Textbook Notes (363,383)
Canada (158,358)
York University (12,359)
Psychology (3,543)
PSYC 3630 (19)
Erin Ross (5)
Chapter 4

chapter 4

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York University
PSYC 3630
Erin Ross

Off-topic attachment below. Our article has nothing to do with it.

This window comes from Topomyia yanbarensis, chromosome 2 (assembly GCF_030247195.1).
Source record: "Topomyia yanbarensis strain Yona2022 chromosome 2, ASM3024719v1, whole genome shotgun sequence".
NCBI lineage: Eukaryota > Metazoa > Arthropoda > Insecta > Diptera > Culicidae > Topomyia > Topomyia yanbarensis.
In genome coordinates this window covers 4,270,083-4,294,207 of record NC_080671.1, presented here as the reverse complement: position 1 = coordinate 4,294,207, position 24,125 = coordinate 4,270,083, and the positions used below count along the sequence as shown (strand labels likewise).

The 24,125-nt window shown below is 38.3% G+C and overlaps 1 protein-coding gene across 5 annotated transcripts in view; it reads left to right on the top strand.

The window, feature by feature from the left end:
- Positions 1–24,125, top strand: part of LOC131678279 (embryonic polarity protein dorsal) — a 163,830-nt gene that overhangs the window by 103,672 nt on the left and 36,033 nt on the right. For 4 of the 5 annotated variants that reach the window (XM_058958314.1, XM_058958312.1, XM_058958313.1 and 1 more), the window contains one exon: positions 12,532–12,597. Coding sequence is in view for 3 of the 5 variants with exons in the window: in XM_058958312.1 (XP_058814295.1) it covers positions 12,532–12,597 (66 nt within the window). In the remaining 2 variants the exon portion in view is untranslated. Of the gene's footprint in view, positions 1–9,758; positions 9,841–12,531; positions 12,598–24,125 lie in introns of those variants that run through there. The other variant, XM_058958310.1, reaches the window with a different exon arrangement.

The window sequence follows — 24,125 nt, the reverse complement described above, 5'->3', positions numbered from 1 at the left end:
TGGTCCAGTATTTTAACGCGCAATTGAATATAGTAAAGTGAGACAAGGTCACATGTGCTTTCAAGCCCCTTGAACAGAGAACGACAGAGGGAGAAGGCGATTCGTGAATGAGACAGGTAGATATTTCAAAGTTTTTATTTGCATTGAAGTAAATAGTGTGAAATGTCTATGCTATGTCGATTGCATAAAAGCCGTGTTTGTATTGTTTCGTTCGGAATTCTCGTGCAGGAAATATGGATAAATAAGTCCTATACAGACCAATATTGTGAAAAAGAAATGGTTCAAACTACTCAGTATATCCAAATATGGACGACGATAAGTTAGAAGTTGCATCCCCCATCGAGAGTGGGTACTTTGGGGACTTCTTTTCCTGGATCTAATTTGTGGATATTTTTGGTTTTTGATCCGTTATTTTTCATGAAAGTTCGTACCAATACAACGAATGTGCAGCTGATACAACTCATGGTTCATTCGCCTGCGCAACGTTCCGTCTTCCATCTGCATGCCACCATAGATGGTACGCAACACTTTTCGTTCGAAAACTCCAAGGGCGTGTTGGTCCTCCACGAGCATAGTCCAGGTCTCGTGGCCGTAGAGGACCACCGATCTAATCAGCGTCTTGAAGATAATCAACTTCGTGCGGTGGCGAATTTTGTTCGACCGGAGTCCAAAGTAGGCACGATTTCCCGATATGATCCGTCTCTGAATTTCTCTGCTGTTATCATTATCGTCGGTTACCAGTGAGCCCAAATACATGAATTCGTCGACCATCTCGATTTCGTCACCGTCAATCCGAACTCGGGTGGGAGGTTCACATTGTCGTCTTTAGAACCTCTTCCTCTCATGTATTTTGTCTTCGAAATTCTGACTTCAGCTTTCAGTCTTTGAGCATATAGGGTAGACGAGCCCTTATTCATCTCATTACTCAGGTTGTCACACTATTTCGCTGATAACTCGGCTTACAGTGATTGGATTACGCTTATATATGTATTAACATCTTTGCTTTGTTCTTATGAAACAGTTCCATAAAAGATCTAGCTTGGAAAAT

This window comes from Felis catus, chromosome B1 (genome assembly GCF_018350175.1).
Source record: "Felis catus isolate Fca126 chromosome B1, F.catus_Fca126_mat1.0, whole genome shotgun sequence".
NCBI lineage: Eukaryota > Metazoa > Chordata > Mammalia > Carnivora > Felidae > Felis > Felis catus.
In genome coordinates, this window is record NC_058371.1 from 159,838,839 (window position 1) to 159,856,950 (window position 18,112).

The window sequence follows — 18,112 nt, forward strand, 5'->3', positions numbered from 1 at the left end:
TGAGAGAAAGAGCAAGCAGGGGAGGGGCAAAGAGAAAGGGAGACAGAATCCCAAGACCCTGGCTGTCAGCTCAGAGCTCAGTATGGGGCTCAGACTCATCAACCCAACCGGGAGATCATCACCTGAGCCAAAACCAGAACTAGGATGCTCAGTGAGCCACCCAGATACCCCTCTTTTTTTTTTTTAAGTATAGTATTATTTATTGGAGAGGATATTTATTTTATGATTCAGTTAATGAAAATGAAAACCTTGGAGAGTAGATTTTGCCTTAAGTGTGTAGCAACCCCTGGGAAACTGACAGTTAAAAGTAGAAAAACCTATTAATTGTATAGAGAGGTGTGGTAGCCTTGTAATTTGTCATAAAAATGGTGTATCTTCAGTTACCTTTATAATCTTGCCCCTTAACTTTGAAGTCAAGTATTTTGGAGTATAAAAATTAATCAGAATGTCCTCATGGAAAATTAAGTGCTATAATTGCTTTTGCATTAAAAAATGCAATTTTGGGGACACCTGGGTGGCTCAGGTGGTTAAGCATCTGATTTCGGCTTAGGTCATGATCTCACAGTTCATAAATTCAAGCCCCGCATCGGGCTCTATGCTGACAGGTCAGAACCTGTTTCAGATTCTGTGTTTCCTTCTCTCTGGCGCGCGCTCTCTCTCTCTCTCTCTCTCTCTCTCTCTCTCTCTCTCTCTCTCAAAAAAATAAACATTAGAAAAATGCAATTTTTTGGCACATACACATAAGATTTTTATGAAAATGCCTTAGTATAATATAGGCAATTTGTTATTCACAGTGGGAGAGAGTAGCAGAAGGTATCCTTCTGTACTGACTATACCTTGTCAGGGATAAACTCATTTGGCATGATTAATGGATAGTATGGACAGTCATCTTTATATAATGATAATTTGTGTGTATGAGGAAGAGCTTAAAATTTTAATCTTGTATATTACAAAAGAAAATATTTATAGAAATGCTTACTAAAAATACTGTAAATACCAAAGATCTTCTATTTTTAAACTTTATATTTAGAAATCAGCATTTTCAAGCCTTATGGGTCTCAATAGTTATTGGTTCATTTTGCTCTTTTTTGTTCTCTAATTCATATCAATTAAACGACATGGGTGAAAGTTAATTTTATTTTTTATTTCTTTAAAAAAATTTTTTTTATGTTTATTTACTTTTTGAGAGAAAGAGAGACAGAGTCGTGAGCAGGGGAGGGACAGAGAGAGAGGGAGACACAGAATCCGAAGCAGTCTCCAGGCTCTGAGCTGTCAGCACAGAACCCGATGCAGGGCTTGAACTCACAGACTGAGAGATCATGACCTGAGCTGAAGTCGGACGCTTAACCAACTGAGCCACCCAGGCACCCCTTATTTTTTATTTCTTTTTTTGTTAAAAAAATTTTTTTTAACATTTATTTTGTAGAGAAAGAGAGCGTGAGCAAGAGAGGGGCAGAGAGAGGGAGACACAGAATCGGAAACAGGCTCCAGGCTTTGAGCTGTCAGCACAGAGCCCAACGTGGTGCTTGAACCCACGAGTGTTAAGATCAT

CHAPTER 4 OUR GENDERED IDENTITIES GENDERED IDENTITES o sex is used in reference to male or female anatomy and physiology o gender or gender role to describe societal attitudes and behaviors expected of and associated with the two sexesgender identity refers to the degree to which an individual sees herselfhimself as feminine or masculineGender Expectations and Cultural Messages o Our actions thoughts and feelings come not from instinct but from social messages and often those messages tell us the wrong story about each other leading in the case of this discussion to difficulties trying to sort out the roles we are expected to play and the roles we would like to play as men and women o traditional sexism is the belief that womens roles should be continued to the family and that women are not as fit as men for certain tasks or for leadership positions o modern sexism more subtle and it has replaced traditional sexismit takes the form of agreement with statements such as the following Discrimination in the labor force is no longer a problem and in order not to appear sexist many men are inclined to overcompensate womenmodern sexism denies that gender discrimination persist and includes the belief that women are asking for too muchthough work family and civic roles have changed and modernized there is still a sense on the part of the average person that men and women are different in personality and aptitudes o the mass news and entertainment media presents images and stories that suggests full equality for women is real that now women can be or do anything they wantbut simultaneously suggest that most women prefer domesticity over the workplace this reinforces the notion that women and men together no longer need to pursue greater gender equality at work and at home o stereotypically masculine people are often thought to have agentic or instrumental character traits confidence assertiveness and ambition that enable them to accomplish difficult tasks or goals o a relative absence of agency characterizes our expectations of women who are thought to embody communal or expressive character traits warmth sensitivity the ability to express tender feelings and placing concern about others welfare above selfinterestMasculinities o scholars have begun to analyze masculinities in the plural rather than the singulara recent and subtle change meant to promote our appreciation for the differences among men o an important cultural expectation is that a man should be occupationally or financially successful or at least should be working to support his familywhich should include children sired in marriage o a man is also expected to be confident and selfreliant even aggressivean alternative cultural message emphasizes adventure sometimes coupled with violence andor need to outwit humiliate and defeat other men in barroom brawls contact sports and war o during the 1980s a new cultural message emergedthe liberated male or new man is emotionally sensitive and expressive valuing tenderness and equal relationships with women
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